As you can see, I've hit my target level with just choosing the wanted output like in my first post. The loudness range is 6.0LU which shows that this is probably no classical track with lots of dynamics, and the true peak of -1.6 dBTP shows that for my target (-1) I could have gone even higher, that's what Jonathan as a mastering engineer would go for - make it louder until you hit -1 to still be on the safe side for conversions into MP3 and other formats. And sometimes when I see peaks at this stage I think about that 'crest factor' and go back into the single tracks to tackle those peaks a bit, so that the end product can be a bit louder overall - but I'm not doing this too often since I normally levelled out during mixing the single tracks.

So for me, using -16 means that I could go on and upload all that stuff into any of the streaming services without thinking too much, or looking at levels again. And it plays nicely here I think.

Edit: oh, I almost forgot: if you're making a whole album it's also a very nice touch to level out the tracks - so that your audience doesn't have to grab their volume knobs all of the time (and you're not risking to blow away their brains in case they listen with headphones on) :)

Hoping that this is useful again,
have a nice Sunday everyone,
Edited by wjl on May 24 2020 16:40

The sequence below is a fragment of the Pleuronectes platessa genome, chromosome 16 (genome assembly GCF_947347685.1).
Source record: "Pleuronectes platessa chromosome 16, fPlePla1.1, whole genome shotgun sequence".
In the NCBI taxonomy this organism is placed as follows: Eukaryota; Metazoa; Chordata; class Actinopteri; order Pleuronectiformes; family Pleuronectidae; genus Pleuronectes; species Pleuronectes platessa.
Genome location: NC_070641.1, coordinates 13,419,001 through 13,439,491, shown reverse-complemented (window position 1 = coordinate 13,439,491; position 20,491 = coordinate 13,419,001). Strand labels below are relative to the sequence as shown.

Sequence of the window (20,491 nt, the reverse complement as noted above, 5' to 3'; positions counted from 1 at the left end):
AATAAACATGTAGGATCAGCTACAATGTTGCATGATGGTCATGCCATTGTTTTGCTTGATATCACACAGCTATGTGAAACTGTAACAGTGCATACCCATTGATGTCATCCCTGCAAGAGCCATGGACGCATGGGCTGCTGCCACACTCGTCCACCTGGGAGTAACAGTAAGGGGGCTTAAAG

posted on #5
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Joined: 15.08.15
That's very informative vids Wolfgang. Thanks for posting them.
posted on #6
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Between Coronavirus and my nasty tumble down some stairs,now that I have time to focus, Im trying to establish a workflow and organization to all this new software and toys I have.The REAPER vid you posted was handy. I set my output meter to -13.5 now. The good lord knows Im probably the worst offender of blowing peoples ears wide open with loud mixes.You can check out this guys website. he explains Youtubes and Soundclouds limiting/compressing standards.

LOts of good articles here.


Also the free version of Youlean Loudness is pretty functional. The PRO version gives you Spotify and Youtube presets but you really dont need them. You can also set alarms. But the free version is perfectly fine for a checker.


Edited by LittleWing on May 24 2020 16:50